Kaltenborn to take over as Sauber team principal

2012 F1 season

Monisha Kaltenborn, Sauber, Korea, 2012Peter Sauber will step down as team principal of his outfit, the team have confirmed.

The team’s CEO Monisha Kaltenborn will take over from Sauber, who turns 69 on Saturday. Sauber has previously said he wished to relinquish his duties before turning 70.

“We decided a long time ago that Monisha would take over from me but we left the timing open,” said Sauber.

“Now is a good time for both of us, so this is the right moment to pass on the baton. After all, there have been a number of races I?ve been unable to attend ?ǣ most recently the Japanese Grand Prix, where the team put in an excellent performance.

“I?m in no doubt that Monisha has all the necessary skills to be an outstanding team principal, and I?m equally certain she will ensure that the values underpinning the company live on. That is very important to me.”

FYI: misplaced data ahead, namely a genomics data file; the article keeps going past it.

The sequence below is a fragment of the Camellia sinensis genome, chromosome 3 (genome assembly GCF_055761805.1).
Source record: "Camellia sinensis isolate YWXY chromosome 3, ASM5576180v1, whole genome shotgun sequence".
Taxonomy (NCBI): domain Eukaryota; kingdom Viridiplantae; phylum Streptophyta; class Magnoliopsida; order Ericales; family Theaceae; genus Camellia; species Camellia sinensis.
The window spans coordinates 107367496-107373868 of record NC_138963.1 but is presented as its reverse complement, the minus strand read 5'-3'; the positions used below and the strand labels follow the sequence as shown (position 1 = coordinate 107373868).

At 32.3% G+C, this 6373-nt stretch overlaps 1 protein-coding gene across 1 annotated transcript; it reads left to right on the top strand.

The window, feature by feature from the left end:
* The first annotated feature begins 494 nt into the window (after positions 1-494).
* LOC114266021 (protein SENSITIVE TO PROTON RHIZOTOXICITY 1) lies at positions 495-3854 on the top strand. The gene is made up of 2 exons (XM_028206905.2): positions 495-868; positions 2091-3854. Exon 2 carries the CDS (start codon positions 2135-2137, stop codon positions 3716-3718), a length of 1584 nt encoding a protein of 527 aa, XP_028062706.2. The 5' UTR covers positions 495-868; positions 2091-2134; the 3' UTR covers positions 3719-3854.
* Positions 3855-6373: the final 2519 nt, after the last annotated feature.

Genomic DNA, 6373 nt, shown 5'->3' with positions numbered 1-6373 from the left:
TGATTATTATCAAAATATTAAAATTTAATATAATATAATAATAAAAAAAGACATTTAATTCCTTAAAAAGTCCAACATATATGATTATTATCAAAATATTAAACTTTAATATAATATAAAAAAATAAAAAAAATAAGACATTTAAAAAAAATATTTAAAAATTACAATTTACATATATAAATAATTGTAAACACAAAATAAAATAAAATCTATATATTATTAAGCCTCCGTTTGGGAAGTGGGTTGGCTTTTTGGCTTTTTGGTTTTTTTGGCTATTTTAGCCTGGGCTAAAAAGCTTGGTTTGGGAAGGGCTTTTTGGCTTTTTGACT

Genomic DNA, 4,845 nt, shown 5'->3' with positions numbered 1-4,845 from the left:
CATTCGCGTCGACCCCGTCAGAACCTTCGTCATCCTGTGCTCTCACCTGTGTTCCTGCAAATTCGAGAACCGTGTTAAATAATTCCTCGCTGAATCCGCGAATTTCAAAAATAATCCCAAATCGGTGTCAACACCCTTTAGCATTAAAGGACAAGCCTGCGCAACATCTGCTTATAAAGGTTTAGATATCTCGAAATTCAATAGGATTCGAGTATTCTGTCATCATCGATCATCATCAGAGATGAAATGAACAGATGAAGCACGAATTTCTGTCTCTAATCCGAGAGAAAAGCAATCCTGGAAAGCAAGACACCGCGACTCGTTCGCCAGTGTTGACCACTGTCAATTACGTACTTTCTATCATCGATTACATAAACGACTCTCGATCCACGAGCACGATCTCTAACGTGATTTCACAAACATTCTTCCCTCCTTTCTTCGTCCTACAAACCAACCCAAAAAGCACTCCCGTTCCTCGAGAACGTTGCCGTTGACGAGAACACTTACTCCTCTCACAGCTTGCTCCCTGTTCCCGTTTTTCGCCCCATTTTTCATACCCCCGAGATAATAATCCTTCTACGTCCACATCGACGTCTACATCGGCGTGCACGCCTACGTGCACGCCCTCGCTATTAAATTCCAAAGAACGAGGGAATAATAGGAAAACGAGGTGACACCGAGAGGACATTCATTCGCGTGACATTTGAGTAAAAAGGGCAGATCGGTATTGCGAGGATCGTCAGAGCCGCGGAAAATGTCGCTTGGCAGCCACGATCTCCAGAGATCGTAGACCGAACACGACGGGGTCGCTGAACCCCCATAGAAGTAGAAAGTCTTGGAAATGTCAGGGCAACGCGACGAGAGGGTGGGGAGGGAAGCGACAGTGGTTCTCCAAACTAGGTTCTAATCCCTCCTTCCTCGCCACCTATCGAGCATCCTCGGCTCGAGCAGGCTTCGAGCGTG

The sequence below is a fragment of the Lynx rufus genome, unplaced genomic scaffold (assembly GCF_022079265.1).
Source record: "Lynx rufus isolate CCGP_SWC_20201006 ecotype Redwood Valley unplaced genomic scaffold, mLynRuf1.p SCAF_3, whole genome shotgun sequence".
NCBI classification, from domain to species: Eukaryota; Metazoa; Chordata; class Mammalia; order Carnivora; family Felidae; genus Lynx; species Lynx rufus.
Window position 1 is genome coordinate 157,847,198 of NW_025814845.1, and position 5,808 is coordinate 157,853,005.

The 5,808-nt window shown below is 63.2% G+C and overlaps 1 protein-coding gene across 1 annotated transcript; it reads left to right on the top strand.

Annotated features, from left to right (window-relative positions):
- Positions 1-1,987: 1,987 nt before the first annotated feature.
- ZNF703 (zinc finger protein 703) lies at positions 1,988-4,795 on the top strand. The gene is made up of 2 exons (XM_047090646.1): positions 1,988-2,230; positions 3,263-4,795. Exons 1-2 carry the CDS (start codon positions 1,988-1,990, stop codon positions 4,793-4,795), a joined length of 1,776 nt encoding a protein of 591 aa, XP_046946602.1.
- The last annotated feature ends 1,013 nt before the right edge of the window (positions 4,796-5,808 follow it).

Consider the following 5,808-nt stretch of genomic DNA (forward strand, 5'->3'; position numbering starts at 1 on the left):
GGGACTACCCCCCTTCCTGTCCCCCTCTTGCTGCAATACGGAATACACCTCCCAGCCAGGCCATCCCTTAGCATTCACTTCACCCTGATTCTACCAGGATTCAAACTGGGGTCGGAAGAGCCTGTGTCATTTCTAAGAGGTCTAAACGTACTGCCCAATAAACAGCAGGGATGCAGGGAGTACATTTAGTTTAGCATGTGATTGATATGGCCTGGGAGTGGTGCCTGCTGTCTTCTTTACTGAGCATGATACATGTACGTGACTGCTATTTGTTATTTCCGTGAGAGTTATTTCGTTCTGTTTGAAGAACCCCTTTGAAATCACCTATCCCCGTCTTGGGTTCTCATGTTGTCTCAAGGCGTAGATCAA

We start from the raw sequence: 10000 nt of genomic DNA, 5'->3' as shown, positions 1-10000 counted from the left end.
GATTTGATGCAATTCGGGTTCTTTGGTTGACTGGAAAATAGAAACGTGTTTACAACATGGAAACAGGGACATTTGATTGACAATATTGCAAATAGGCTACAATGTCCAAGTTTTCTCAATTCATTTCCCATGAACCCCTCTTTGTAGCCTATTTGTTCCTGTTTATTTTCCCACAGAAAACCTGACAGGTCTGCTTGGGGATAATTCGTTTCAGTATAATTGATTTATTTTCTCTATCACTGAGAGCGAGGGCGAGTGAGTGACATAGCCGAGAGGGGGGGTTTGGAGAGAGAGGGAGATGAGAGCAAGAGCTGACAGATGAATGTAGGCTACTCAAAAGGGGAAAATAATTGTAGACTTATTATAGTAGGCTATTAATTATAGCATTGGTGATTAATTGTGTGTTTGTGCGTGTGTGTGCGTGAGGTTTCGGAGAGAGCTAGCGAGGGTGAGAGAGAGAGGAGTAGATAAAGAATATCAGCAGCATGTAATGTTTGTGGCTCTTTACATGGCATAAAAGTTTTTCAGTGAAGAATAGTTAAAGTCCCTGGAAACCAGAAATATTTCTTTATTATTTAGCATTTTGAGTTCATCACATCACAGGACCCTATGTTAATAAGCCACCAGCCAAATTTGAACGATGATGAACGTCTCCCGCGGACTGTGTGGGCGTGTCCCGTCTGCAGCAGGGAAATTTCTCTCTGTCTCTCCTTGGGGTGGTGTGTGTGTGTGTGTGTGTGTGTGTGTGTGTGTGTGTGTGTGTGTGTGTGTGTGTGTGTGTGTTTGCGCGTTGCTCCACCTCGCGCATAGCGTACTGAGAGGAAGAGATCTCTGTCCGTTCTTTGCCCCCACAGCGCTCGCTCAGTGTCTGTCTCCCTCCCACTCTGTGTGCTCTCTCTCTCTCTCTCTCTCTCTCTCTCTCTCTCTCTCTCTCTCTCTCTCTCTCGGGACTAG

Kaltenborn joined Sauber in 2000 and has been the team’s CEO since 2010. She said: “Naturally I?m very aware of the major responsibility I have for Peter Sauber?s racing team.

“He founded the team over 40 years ago, and in the spring it will be 20 years since Sauber lined up for its debut Formula One Grand Prix. We are the fourth-oldest team in Formula One.

“To build up a project like this and keep it alive in a difficult environment is a tremendous achievement. I have set my sights high and am committed to taking the team forward as Peter Sauber would want and leading it on to success.”